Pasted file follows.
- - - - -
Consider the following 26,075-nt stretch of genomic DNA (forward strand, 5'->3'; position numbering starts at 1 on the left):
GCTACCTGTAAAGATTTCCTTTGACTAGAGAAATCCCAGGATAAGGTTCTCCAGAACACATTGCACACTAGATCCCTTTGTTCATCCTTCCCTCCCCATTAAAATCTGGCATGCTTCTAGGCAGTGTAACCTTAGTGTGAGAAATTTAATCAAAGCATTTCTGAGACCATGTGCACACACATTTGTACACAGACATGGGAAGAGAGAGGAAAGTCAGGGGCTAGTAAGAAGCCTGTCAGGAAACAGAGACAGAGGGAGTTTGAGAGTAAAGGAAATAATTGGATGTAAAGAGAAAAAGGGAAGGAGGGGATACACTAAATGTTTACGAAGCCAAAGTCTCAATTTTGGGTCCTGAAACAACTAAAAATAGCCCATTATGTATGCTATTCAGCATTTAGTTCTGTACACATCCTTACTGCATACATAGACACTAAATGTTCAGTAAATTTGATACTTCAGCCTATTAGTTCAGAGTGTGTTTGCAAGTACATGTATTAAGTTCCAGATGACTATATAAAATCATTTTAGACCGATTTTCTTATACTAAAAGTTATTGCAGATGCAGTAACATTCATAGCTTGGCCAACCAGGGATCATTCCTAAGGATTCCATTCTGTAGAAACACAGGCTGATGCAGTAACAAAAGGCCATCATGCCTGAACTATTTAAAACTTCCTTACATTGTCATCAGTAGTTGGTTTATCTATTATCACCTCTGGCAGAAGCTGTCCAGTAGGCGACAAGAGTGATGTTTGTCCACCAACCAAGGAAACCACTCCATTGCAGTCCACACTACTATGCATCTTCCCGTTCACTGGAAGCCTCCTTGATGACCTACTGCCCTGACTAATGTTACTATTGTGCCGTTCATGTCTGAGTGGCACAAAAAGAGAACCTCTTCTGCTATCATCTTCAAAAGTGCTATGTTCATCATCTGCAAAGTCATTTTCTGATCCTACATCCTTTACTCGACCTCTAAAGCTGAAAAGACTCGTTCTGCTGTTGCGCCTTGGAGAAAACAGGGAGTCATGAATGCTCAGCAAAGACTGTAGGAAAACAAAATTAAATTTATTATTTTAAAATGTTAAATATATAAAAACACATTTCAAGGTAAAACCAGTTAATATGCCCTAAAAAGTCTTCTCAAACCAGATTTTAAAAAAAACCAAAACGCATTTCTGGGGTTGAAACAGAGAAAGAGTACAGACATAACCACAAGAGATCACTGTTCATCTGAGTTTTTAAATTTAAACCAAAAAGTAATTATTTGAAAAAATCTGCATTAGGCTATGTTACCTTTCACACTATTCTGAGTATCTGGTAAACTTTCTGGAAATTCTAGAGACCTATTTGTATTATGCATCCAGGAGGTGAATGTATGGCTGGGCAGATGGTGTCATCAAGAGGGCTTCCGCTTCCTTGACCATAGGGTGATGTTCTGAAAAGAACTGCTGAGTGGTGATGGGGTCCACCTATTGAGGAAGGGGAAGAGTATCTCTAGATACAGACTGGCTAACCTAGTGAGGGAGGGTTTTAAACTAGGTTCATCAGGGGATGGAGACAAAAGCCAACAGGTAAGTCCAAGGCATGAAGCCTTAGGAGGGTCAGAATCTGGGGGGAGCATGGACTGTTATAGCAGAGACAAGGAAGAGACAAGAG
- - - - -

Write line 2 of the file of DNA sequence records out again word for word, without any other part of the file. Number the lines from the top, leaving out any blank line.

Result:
GCTACCTGTAAAGATTTCCTTTGACTAGAGAAATCCCAGGATAAGGTTCTCCAGAACACATTGCACACTAGATCCCTTTGTTCATCCTTCCCTCCCCATTAAAATCTGGCATGCTTCTAGGCAGTGTAACCTTAGTGTGAGAAATTTAATCAAAGCATTTCTGAGACCATGTGCACACACATTTGTACACAGACATGGGAAGAGAGAGGAAAGTCAGGGGCTAGTAAGAAGCCTGTCAGGAAACAGAGACAGAGGGAGTTTGAGAGTAAAGGAAATAATTGGATGTAAAGAGAAAAAGGGAAGGAGGGGATACACTAAATGTTTACGAAGCCAAAGTCTCAATTTTGGGTCCTGAAACAACTAAAAATAGCCCATTATGTATGCTATTCAGCATTTAGTTCTGTACACATCCTTACTGCATACATAGACACTAAATGTTCAGTAAATTTGATACTTCAGCCTATTAGTTCAGAGTGTGTTTGCAAGTACATGTATTAAGTTCCAGATGACTATATAAAATCATTTTAGACCGATTTTCTTATACTAAAAGTTATTGCAGATGCAGTAACATTCATAGCTTGGCCAACCAGGGATCATTCCTAAGGATTCCATTCTGTAGAAACACAGGCTGATGCAGTAACAAAAGGCCATCATGCCTGAACTATTTAAAACTTCCTTACATTGTCATCAGTAGTTGGTTTATCTATTATCACCTCTGGCAGAAGCTGTCCAGTAGGCGACAAGAGTGATGTTTGTCCACCAACCAAGGAAACCACTCCATTGCAGTCCACACTACTATGCATCTTCCCGTTCACTGGAAGCCTCCTTGATGACCTACTGCCCTGACTAATGTTACTATTGTGCCGTTCATGTCTGAGTGGCACAAAAAGAGAACCTCTTCTGCTATCATCTTCAAAAGTGCTATGTTCATCATCTGCAAAGTCATTTTCTGATCCTACATCCTTTACTCGACCTCTAAAGCTGAAAAGACTCGTTCTGCTGTTGCGCCTTGGAGAAAACAGGGAGTCATGAATGCTCAGCAAAGACTGTAGGAAAACAAAATTAAATTTATTATTTTAAAATGTTAAATATATAAAAACACATTTCAAGGTAAAACCAGTTAATATGCCCTAAAAAGTCTTCTCAAACCAGATTTTAAAAAAAACCAAAACGCATTTCTGGGGTTGAAACAGAGAAAGAGTACAGACATAACCACAAGAGATCACTGTTCATCTGAGTTTTTAAATTTAAACCAAAAAGTAATTATTTGAAAAAATCTGCATTAGGCTATGTTACCTTTCACACTATTCTGAGTATCTGGTAAACTTTCTGGAAATTCTAGAGACCTATTTGTATTATGCATCCAGGAGGTGAATGTATGGCTGGGCAGATGGTGTCATCAAGAGGGCTTCCGCTTCCTTGACCATAGGGTGATGTTCTGAAAAGAACTGCTGAGTGGTGATGGGGTCCACCTATTGAGGAAGGGGAAGAGTATCTCTAGATACAGACTGGCTAACCTAGTGAGGGAGGGTTTTAAACTAGGTTCATCAGGGGATGGAGACAAAAGCCAACAGGTAAGTCCAAGGCATGAAGCCTTAGGAGGGTCAGAATCTGGGGGGAGCATGGACTGTTATAGCAGAGACAAGGAAGAGACAAGAG